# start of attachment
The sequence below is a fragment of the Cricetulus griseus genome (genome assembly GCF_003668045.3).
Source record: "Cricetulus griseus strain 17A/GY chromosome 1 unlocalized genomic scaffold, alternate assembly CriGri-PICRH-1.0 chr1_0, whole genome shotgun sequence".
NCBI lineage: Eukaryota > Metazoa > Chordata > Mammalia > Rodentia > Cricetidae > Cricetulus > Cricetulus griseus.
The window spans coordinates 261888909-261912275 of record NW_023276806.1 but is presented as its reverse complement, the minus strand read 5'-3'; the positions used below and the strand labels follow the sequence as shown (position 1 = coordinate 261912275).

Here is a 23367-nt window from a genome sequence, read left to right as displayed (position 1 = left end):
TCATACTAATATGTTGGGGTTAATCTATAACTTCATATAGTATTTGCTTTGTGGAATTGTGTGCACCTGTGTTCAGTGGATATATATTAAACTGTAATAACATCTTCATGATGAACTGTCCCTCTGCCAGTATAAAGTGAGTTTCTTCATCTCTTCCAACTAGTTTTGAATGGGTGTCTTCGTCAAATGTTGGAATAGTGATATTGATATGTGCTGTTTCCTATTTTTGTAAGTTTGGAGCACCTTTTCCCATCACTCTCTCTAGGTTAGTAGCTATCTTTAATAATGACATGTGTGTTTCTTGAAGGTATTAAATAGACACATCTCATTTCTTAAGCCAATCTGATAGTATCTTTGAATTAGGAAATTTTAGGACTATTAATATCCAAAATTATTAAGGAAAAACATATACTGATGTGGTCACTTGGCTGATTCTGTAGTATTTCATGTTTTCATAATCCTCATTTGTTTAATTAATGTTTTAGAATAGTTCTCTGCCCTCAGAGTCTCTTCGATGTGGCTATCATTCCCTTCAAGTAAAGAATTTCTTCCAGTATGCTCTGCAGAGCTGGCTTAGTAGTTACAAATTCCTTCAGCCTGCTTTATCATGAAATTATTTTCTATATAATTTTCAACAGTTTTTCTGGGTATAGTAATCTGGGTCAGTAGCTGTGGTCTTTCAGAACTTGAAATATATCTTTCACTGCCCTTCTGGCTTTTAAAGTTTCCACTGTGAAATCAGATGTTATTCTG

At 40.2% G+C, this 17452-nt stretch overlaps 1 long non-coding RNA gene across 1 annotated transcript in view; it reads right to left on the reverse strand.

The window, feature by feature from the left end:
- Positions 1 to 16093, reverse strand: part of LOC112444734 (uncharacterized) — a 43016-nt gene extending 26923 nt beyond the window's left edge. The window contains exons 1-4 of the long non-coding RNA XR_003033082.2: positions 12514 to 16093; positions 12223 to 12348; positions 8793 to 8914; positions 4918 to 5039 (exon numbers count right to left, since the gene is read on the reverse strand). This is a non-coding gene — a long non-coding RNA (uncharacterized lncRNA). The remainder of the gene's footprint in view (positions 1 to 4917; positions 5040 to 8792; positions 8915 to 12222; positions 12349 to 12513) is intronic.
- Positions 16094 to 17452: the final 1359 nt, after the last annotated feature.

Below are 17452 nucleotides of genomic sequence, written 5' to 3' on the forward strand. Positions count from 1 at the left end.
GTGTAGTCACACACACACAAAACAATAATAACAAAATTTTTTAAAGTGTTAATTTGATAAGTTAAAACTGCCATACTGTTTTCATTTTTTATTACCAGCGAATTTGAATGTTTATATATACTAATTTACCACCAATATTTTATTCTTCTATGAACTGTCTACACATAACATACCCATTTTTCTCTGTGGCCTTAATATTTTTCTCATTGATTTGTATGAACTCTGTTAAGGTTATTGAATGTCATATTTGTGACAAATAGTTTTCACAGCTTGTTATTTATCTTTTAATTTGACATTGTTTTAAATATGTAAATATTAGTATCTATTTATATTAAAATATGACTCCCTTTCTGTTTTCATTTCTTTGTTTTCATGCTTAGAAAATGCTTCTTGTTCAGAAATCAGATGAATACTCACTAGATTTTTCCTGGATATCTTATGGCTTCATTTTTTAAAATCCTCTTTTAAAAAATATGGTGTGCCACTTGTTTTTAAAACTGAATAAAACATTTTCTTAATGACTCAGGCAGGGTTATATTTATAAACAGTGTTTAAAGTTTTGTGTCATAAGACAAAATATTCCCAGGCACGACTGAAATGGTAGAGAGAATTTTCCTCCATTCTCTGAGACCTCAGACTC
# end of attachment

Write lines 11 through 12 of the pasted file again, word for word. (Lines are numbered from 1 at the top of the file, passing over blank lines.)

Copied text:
Below are 17452 nucleotides of genomic sequence, written 5' to 3' on the forward strand. Positions count from 1 at the left end.
GTGTAGTCACACACACACAAAACAATAATAACAAAATTTTTTAAAGTGTTAATTTGATAAGTTAAAACTGCCATACTGTTTTCATTTTTTATTACCAGCGAATTTGAATGTTTATATATACTAATTTACCACCAATATTTTATTCTTCTATGAACTGTCTACACATAACATACCCATTTTTCTCTGTGGCCTTAATATTTTTCTCATTGATTTGTATGAACTCTGTTAAGGTTATTGAATGTCATATTTGTGACAAATAGTTTTCACAGCTTGTTATTTATCTTTTAATTTGACATTGTTTTAAATATGTAAATATTAGTATCTATTTATATTAAAATATGACTCCCTTTCTGTTTTCATTTCTTTGTTTTCATGCTTAGAAAATGCTTCTTGTTCAGAAATCAGATGAATACTCACTAGATTTTTCCTGGATATCTTATGGCTTCATTTTTTAAAATCCTCTTTTAAAAAATATGGTGTGCCACTTGTTTTTAAAACTGAATAAAACATTTTCTTAATGACTCAGGCAGGGTTATATTTATAAACAGTGTTTAAAGTTTTGTGTCATAAGACAAAATATTCCCAGGCACGACTGAAATGGTAGAGAGAATTTTCCTCCATTCTCTGAGACCTCAGACTC